Trevor Bauer signs with BayStars in Japanese baseball league
TOKYO (AP) — Yokohama DeNA BayStars manager Diasuke Miura — a former pitcher with the Japan Central League team — warmly welcomed Trevor Bauer's signing with the club.
The 2020 NL Cy Young Award winner was released by the Los Angeles Dodgers on Jan. 12, three weeks after an arbitrator reduced his suspension imposed by baseball Commissioner Rob Manfred from 324 to 194 games. The penalty followed an investigation into domestic violence, which the pitcher has denied.
“I’m so excited, and I think the world reaction is going to be tremendous,” BayStars manager Miura said, speaking in Japanese. "I believe a very powerful pitcher is coming who will enhance our chances for winning the championship.”
In the video posted on the club website, Miura signed off with two words in English — “See you.”
In a similar signing, former MLB reliever Roberto Osuna — who received a 75-game suspension for violating the major league's domestic violence policy — signed last season with the Chiba Lotte Marines.
Bauer also played up his signing in a video message. Season-opening games for Japanese clubs are March 30-31.
“Playing in the NPB has always been a dream of mine and I can’t think of a better organization to do it with," Bauer said in a statement Monday, referring to Nippon Professional Baseball.
The BayStars said Bauer will wear uniform No. 96.
“To all the BayStar fans out there — I am so excited for the opportunity to be part of the great team we have this year and to try to bring home a championship,” Bauer said. "And to all the Japanese baseball fans out there — I cannot wait to see you guys out at the stadium soon. Please come say hi and help me learn more about your great country. See you guys soon!”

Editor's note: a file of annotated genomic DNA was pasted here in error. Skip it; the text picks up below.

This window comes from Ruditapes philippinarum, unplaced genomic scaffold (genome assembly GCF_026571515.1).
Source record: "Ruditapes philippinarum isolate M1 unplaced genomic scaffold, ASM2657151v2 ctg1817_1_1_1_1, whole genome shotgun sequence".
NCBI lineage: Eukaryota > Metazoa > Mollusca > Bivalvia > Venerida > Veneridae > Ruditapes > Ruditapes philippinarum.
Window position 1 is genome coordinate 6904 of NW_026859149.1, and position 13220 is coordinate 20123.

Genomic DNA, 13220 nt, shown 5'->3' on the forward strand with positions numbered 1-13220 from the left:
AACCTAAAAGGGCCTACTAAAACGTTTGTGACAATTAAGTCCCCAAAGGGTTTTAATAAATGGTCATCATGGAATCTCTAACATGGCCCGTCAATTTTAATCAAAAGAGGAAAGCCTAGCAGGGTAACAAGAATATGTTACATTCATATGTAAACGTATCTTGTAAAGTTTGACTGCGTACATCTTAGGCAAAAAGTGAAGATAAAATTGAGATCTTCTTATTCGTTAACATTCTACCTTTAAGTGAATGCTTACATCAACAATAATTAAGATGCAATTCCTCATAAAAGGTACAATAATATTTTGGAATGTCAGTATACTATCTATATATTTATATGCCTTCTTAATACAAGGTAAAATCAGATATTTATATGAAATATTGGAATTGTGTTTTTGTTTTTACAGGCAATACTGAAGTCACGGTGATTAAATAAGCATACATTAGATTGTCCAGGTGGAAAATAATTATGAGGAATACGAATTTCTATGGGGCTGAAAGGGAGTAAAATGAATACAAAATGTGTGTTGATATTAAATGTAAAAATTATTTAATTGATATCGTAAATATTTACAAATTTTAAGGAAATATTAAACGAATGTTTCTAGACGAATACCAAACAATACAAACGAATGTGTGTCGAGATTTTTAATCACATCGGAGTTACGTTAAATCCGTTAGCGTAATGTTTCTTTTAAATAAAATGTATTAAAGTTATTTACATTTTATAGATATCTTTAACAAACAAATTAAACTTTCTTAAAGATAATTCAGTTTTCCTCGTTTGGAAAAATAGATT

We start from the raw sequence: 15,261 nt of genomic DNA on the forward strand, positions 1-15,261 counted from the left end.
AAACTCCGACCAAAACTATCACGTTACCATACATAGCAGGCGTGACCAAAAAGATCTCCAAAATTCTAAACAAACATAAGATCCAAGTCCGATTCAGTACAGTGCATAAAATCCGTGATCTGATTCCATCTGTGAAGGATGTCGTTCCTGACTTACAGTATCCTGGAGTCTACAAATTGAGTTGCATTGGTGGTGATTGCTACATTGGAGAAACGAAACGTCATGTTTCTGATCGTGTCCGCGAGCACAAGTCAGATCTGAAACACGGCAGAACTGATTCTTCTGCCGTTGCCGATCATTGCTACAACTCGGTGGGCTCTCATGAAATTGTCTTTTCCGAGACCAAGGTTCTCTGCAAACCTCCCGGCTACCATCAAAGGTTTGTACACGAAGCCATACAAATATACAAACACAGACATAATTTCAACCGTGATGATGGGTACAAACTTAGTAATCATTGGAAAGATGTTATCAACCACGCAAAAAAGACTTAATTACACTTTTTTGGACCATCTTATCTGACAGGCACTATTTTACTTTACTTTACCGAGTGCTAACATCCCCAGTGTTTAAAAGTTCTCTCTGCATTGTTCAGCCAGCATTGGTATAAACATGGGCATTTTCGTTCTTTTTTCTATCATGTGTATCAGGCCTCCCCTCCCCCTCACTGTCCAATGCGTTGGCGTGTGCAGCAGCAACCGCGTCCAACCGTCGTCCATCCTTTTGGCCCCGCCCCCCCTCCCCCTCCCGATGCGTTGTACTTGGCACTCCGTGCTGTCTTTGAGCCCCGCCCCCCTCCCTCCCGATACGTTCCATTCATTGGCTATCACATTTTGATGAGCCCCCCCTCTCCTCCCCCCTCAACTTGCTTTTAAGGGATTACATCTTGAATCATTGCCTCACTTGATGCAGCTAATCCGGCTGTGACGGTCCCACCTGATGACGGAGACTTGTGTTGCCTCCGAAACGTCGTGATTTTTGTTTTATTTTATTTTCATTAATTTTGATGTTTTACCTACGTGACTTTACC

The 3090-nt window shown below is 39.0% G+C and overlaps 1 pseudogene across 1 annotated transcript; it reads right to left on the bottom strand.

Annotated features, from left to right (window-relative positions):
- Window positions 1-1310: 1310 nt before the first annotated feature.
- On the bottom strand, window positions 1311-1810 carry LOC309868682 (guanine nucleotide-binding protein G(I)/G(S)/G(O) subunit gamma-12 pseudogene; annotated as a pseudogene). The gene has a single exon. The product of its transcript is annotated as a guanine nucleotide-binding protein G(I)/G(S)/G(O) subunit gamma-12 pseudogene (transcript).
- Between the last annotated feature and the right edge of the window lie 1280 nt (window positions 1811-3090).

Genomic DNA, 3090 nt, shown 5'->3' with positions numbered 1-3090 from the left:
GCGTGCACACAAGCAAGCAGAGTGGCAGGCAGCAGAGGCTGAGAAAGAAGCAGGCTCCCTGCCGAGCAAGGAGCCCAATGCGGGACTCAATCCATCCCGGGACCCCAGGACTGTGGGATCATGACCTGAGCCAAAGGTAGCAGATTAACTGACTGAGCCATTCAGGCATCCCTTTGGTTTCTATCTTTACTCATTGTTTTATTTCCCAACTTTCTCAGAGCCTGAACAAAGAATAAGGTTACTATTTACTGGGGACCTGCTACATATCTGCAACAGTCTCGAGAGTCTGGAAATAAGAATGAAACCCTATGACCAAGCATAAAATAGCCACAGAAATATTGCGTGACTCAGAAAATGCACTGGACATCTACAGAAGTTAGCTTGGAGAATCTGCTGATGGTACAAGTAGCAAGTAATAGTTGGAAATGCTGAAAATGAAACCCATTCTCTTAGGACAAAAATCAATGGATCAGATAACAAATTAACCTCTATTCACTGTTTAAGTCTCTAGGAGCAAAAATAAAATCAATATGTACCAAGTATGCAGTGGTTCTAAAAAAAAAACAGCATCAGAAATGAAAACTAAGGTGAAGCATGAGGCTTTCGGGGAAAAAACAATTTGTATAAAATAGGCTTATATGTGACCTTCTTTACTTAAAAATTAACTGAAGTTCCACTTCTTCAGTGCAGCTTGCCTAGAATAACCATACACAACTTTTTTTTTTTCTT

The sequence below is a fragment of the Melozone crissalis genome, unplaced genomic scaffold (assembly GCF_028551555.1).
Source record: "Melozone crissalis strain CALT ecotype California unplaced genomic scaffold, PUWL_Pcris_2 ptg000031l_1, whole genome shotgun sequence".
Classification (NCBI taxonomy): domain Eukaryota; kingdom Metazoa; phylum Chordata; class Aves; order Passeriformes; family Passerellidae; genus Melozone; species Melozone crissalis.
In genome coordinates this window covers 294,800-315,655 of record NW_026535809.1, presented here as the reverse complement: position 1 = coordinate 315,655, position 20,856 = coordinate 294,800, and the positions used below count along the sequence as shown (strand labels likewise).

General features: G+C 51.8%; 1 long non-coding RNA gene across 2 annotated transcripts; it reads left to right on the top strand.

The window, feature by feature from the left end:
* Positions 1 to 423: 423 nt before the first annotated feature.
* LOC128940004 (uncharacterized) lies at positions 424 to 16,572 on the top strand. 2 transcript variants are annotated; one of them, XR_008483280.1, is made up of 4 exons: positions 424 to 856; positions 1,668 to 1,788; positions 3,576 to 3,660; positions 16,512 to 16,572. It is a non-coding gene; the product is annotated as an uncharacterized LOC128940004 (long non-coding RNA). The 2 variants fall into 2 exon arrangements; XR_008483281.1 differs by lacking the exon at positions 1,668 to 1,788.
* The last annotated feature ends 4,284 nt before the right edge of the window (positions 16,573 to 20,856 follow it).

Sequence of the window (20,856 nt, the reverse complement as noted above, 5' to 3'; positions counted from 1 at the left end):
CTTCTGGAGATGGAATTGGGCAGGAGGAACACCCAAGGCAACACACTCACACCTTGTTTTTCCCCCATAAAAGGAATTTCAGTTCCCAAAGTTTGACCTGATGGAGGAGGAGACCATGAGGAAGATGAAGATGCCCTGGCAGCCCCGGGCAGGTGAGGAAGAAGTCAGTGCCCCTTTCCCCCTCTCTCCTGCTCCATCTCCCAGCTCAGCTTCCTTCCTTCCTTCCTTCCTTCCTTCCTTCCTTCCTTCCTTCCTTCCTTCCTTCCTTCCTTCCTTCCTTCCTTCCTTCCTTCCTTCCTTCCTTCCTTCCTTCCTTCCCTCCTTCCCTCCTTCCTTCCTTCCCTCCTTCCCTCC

Bauer is owed about $22.5 million from the remainder of his $102 million, three-year contract with the Dodgers. The suspension has cost him roughly $37.6 million in salary.
Manfred suspended Bauer last April for violating the league’s domestic violence and sexual assault polic y, after a San Diego woman said he beat and sexually abused her in 2021. Bauer has maintained he did nothing wrong, saying that everything that happened between him and the woman was consensual.
Bauer was never charged with a crime.
The players’ association filed a grievance on Bauer’s behalf, and a three-person panel headed by Martin Scheinman ruled Dec. 22 that Bauer violated MLB’s policy and docked his pay for the first 50 games of 2023, covering part of the period the pitcher was on paid leave in 2021 and ’22.
Bauer joined his hometown Dodgers before the 2021 season and was 8-5 with a 2.59 ERA in 17 starts before being placed on leave.
In February 2022, Los Angeles prosecutors decided not to charge Bauer for allegedly beating and sexually abusing the San Diego woman because they said they were unable to prove her accusations beyond a reasonable doubt.
The woman, who was 27 at the time, said Bauer choked her into unconsciousness, punched her repeatedly and sexually assaulted her during two sexual encounters.
The Associated Press does not typically identify people who say they have been victims of sexual assault.
Bauer said in a video posted on YouTube after the prosecutor’s decision that he and the woman engaged in rough sex at her suggestion and followed guidelines they agreed to in advance. Each encounter ended with her spending the night at his Pasadena home, he said.
“The disturbing acts and conduct that she described simply did not occur,” he said at the time.
The woman had sought a restraining order, but a judge denied it. The judge found that Bauer honored the woman’s boundaries when the woman set them, and could not have known about those he violated because she didn’t express them clearly.
Bauer was an All-Star in 2018 and is 83-69 with a 3.79 ERA in 10 seasons for Arizona (2012), Cleveland, (2013-19), Cincinnati (2019-20) and the Dodgers. He won the NL Cy Young Award with Cincinnati during the pandemic-shortened 2020 season.
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Yuri Kageyama And Stephen Wade, The Associated Press